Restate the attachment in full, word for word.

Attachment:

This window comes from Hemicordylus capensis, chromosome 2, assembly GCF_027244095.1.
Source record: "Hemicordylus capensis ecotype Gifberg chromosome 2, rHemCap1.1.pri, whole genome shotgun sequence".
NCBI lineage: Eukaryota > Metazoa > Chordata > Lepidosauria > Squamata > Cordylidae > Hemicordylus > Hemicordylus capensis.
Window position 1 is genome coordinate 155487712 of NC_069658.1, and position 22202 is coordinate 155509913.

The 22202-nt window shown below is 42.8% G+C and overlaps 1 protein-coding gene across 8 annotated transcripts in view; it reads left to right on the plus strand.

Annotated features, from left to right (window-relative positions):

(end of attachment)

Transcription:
This window comes from Hemicordylus capensis, chromosome 2, assembly GCF_027244095.1.
Source record: "Hemicordylus capensis ecotype Gifberg chromosome 2, rHemCap1.1.pri, whole genome shotgun sequence".
NCBI lineage: Eukaryota > Metazoa > Chordata > Lepidosauria > Squamata > Cordylidae > Hemicordylus > Hemicordylus capensis.
Window position 1 is genome coordinate 155487712 of NC_069658.1, and position 22202 is coordinate 155509913.

The 22202-nt window shown below is 42.8% G+C and overlaps 1 protein-coding gene across 8 annotated transcripts in view; it reads left to right on the plus strand.

Annotated features, from left to right (window-relative positions):